FDA Clears Test to Predict Coronary Heart Disease Risk

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FDA Clears Test to Predict Coronary Heart Disease Risk
FDA Clears Test to Predict Coronary Heart Disease Risk

The FDA has cleared a new screening test that predicts risk for future coronary heart disease (CHD) events, according to a press release from the agency.

The PLAC Test for Lp-PLA2 Activity (diaDexus Inc.) measures the activity of lipoprotein-associated phospholipase A2 (Lp-PLA2) — a biological marker for vascular inflammation — in the blood. Patients with Lp-PLA2 activity exceeding 225 nmol/minute/mL are considered to be at an increased risk for a future CHD event while patients with test results below this level have a lower risk for a CHD event, according to the release.

Currently, the test has been cleared for use in all adults with no history of heart disease, but studies indicate that the test better identifies risk in women, especially black women.

In considering clearance, the FDA reviewed the PLAC Test for Lp-PLA3 Activity study. In this substudy from the National Institutes of Health's national Reasons for Geographic and Racial Differences in Stroke study, the researchers performed the test on 4,598 participants aged 45 to 92 years (41.7% men and 58.3% women; 41.5% black and 58.5% white participants) without a history of CHD.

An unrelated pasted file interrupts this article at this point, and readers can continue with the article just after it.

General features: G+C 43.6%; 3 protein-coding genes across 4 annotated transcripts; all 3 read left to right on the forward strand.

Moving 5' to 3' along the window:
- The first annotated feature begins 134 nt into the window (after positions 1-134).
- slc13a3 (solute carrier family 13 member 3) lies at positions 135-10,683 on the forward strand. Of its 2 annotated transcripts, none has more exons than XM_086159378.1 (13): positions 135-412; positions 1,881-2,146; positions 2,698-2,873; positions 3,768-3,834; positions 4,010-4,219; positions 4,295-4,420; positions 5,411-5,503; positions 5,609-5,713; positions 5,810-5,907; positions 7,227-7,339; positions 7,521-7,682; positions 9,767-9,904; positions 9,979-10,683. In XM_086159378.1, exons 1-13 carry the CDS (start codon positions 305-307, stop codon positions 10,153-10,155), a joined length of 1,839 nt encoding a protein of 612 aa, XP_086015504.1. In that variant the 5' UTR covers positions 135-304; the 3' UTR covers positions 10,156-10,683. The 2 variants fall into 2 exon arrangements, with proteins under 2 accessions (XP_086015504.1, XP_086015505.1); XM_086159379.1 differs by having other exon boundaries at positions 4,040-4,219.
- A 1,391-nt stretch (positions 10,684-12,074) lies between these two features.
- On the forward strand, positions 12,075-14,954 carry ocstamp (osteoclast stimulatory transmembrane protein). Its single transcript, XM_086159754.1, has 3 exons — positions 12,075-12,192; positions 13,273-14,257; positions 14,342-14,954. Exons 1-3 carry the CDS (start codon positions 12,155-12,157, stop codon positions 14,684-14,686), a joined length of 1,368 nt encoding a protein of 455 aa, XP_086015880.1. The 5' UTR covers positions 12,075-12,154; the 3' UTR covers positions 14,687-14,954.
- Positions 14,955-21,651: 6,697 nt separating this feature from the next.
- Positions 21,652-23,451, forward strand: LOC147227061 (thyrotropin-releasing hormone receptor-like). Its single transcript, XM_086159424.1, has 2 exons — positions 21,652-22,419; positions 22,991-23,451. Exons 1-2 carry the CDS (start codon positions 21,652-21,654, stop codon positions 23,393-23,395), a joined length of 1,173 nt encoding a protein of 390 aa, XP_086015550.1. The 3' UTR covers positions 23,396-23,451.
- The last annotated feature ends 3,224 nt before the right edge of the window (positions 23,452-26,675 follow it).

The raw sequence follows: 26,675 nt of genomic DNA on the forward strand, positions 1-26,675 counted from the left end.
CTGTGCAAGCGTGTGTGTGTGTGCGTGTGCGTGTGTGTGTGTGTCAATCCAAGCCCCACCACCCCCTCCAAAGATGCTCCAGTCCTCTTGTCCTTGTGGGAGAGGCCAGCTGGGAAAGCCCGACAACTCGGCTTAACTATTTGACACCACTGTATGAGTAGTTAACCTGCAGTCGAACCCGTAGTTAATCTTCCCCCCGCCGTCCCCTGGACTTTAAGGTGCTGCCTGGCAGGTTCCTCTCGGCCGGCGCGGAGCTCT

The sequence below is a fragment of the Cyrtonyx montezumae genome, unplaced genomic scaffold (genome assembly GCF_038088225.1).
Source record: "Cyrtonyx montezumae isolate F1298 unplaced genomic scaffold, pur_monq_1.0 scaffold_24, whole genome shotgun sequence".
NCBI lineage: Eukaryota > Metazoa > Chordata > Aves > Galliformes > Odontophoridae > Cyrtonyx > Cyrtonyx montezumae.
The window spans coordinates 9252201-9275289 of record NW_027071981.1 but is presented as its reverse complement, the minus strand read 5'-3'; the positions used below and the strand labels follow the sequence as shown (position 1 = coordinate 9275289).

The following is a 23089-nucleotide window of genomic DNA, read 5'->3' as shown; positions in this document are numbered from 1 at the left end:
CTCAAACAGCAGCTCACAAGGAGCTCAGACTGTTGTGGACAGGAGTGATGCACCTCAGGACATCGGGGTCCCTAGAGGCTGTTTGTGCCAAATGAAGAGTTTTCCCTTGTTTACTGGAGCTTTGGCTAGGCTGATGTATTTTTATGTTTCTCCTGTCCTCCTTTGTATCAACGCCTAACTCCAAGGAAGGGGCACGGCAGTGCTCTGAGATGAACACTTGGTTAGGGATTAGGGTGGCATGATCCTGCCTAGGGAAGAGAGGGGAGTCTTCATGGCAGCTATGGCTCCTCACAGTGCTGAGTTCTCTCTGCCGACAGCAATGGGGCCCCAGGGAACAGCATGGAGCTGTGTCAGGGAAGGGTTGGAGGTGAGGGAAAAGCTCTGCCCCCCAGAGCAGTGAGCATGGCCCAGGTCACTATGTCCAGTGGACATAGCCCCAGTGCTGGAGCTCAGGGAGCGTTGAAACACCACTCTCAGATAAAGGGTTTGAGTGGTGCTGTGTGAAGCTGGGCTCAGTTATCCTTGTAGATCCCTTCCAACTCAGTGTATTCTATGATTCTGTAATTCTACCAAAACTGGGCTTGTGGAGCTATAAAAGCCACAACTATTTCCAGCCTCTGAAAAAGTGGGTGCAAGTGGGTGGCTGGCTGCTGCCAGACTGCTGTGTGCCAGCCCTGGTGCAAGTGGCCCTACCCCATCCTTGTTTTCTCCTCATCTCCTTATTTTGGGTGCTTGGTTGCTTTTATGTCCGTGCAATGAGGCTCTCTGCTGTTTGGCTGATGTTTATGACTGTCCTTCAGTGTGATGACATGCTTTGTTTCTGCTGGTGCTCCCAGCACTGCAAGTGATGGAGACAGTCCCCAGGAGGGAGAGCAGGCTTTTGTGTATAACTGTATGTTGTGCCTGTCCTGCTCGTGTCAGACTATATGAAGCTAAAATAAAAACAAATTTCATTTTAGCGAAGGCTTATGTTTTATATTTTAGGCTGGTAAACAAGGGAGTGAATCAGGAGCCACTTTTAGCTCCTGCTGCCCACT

After a median follow-up of 5.3 years, results revealed that participants with test results exceeding 225 nmol/minute/mL had a 7.0% CHD event rate vs. 3.3% for those with tests results below that level.

The FDA also requested analyses of additional subgroups, including black women. Data showed that the increase in the rate of CHD events, as compared with other participants, when Lp-PLA2 levels exceeded 225 nmol/minute/mL was higher. Consequently, labeling includes separate performance data according to race and gender.

“A cardiac test that helps better predict future CHD risk in women, and especially black women, may help health care professionals identify these patients before they experience a serious CHD event, like a heart attack,” Alberto Gutierrez, PhD, director of the Office of In Vitro Diagnostics and Radiological Health in the FDA's Center for Devices and Radiological Health, said in the release.

“We hope the clearance of this test will improve preventative care and reduce CHD-related mortality and morbidity in these patients.” 

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